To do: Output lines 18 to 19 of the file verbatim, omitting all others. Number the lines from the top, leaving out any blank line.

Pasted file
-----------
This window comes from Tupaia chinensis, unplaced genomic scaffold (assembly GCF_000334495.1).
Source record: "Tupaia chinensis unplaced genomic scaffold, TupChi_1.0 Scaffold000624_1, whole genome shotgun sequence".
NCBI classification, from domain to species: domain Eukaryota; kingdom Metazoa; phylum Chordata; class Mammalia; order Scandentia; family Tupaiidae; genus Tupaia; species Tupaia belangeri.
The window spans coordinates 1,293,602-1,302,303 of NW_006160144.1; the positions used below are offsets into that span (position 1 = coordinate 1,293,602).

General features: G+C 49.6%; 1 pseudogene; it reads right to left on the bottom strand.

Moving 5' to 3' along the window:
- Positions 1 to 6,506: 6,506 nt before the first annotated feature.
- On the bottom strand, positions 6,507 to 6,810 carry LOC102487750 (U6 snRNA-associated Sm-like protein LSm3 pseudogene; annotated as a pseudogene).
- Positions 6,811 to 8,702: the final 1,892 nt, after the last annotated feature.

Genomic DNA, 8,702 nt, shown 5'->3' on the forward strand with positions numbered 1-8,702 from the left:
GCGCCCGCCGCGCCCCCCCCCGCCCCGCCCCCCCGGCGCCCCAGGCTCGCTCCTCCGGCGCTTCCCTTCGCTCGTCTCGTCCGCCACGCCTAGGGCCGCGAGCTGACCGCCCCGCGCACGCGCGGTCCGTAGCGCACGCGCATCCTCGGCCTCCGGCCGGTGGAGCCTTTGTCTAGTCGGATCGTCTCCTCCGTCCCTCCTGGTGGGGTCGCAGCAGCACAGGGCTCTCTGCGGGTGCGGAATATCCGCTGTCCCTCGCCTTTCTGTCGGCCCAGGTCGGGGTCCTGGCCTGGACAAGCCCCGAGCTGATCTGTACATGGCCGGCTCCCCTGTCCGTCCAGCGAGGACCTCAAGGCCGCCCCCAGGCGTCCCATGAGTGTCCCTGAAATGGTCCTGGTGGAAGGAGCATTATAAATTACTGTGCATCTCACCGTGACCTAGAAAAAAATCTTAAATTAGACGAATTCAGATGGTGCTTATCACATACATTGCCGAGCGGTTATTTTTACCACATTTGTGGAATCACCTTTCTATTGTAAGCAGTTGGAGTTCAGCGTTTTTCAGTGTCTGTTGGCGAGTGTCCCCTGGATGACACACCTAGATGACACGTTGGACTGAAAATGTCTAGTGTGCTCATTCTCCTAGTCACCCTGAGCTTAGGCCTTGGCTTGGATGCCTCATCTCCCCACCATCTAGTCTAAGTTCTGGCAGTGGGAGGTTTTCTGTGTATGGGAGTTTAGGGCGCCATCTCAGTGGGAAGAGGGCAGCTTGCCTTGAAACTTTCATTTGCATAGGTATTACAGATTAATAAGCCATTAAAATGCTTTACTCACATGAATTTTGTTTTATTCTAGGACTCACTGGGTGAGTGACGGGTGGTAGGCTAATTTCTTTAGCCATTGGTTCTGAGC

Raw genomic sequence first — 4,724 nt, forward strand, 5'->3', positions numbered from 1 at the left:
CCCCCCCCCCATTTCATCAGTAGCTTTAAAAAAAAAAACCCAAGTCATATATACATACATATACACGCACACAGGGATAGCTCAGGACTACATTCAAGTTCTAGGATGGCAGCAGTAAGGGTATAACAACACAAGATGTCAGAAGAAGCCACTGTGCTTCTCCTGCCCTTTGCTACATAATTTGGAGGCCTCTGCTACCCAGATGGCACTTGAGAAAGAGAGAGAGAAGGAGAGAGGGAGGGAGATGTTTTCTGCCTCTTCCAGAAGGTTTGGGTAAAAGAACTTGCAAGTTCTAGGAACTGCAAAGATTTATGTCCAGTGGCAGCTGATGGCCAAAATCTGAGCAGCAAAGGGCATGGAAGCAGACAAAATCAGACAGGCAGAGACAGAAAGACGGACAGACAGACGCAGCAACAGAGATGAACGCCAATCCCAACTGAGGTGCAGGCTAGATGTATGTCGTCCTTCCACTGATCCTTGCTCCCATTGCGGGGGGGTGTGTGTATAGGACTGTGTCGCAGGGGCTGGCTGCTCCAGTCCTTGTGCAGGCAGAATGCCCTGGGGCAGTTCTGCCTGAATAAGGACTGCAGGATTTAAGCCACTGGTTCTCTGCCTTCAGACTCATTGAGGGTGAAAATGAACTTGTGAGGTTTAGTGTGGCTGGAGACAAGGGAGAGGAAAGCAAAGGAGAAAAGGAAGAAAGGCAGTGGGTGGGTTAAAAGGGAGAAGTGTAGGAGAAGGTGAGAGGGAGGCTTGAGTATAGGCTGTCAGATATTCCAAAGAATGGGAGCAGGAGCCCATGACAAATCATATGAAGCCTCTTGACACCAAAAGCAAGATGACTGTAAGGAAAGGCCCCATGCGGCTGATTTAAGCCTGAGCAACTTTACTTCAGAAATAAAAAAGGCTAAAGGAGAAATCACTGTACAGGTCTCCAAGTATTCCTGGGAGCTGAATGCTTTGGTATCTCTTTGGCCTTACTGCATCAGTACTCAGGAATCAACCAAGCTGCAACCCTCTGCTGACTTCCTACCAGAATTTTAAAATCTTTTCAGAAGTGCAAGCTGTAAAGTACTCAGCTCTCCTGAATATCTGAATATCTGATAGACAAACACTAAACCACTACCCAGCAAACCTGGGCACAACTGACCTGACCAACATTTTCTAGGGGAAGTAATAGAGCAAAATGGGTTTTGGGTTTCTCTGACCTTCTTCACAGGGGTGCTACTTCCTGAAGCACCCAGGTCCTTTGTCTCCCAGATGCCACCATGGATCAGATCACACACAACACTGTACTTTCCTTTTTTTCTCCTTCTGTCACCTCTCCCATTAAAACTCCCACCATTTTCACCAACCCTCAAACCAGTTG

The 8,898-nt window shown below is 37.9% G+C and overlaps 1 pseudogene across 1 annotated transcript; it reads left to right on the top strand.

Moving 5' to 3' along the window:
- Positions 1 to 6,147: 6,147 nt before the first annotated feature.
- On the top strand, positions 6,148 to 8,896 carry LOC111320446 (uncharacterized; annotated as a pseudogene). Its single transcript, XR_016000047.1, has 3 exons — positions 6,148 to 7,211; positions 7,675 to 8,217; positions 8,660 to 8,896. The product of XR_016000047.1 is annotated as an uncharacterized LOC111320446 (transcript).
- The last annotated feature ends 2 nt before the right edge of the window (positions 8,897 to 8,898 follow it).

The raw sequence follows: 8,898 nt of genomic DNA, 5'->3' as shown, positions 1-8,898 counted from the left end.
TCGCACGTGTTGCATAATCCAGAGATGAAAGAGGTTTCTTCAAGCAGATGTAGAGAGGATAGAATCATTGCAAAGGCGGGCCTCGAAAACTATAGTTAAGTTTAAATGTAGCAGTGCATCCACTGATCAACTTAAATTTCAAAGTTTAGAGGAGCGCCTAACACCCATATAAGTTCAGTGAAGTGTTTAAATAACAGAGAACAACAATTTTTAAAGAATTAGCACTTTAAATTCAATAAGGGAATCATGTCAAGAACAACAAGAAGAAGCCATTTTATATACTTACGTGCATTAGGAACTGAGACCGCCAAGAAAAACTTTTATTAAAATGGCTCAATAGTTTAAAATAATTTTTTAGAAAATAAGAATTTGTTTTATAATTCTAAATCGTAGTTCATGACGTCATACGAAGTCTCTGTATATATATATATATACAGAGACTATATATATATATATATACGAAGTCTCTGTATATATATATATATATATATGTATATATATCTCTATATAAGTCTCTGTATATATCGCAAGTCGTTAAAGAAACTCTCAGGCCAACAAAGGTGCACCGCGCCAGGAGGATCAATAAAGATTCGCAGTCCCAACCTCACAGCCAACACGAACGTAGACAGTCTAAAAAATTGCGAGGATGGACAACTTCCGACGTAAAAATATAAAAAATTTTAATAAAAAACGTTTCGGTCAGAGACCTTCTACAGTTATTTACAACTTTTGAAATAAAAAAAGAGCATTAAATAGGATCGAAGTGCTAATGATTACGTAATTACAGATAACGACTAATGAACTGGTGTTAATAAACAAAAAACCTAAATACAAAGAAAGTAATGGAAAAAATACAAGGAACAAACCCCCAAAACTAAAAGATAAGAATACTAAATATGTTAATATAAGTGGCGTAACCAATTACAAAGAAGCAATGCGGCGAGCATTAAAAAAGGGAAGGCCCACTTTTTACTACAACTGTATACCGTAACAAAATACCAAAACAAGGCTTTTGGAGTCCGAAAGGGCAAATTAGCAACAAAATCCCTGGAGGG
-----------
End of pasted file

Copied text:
- The last annotated feature ends 2 nt before the right edge of the window (positions 8,897 to 8,898 follow it).

The raw sequence follows: 8,898 nt of genomic DNA, 5'->3' as shown, positions 1-8,898 counted from the left end.